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Harvard’s Commitment to Sustainability

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Recently the newly renovated Harvard University Museums earned the LEED Gold Certification from USGBC. The Institution itself has made an impressive commitment to sustainability, so we would expect no less when it comes to their museums. The most innovative and poignant strategy are their super-efficient LED lightbulbs.

As noted by Harvard and numerous other cultural institutions, lighting is one of the toughest sustainability challenges to tackle. Peter Atkinson, the museums’ director of facilities planning and capital management had to work closely with the preservation department to insure that the energy efficient LED’s would provide high-quality, consistent color rendering for displaying the artwork. Not an easy problem to solve, it took months of testing and attentive analysis.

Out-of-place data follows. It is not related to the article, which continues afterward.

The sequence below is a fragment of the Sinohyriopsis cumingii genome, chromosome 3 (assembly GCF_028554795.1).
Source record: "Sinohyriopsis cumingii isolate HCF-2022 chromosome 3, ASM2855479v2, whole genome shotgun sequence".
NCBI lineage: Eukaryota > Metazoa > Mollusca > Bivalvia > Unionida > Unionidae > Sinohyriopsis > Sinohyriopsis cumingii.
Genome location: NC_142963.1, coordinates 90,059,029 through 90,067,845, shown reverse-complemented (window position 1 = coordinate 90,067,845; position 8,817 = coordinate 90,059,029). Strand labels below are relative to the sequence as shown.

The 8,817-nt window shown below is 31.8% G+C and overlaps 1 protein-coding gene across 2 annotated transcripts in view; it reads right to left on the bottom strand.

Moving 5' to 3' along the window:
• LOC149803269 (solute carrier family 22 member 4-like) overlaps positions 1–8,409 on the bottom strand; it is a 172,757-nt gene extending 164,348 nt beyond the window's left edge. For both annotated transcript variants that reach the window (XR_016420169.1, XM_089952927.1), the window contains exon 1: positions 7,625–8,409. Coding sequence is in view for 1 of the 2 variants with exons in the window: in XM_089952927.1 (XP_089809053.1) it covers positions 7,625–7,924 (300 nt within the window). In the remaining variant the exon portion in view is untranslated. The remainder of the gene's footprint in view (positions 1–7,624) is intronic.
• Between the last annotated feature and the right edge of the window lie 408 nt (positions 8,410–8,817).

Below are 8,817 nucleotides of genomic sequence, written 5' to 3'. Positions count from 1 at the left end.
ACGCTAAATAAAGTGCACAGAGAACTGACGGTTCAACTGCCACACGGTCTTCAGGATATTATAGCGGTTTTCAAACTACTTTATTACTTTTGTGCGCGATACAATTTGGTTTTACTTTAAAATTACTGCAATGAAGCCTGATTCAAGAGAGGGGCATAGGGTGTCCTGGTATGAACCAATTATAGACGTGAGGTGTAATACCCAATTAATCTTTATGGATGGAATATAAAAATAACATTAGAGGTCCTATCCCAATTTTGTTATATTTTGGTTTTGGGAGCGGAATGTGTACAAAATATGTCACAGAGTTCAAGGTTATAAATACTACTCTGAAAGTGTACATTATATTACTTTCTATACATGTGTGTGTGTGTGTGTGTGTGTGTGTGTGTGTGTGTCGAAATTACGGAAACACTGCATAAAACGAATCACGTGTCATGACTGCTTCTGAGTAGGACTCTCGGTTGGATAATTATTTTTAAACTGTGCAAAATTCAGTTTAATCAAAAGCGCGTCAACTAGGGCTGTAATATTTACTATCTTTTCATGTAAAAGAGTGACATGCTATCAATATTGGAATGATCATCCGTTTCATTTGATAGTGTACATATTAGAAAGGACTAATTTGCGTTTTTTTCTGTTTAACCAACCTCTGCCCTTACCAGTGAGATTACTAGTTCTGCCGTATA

As all museum professionals know light damage to works of art remains a serious concern. “The energy of light not only causes fading and changes the color of pigments, but also catalyzes chemical reactions that lead to deterioration of paper, cloth, leather, and other materials that give works their structural integrity.” Harvard was able to install LED’s to around 2,000 fixtures, lighting the entire collection as well as eliminating the excess heat that incandescent bulbs give off. So all in all by making the switch to LED’s, Harvard has been able to lower energy costs, increase efficiency and reduce physical waste. The University’s vendor has already reported a significant uptick in requests to use them in other museum settings, a great sign for other institutions wanting to take the plunge.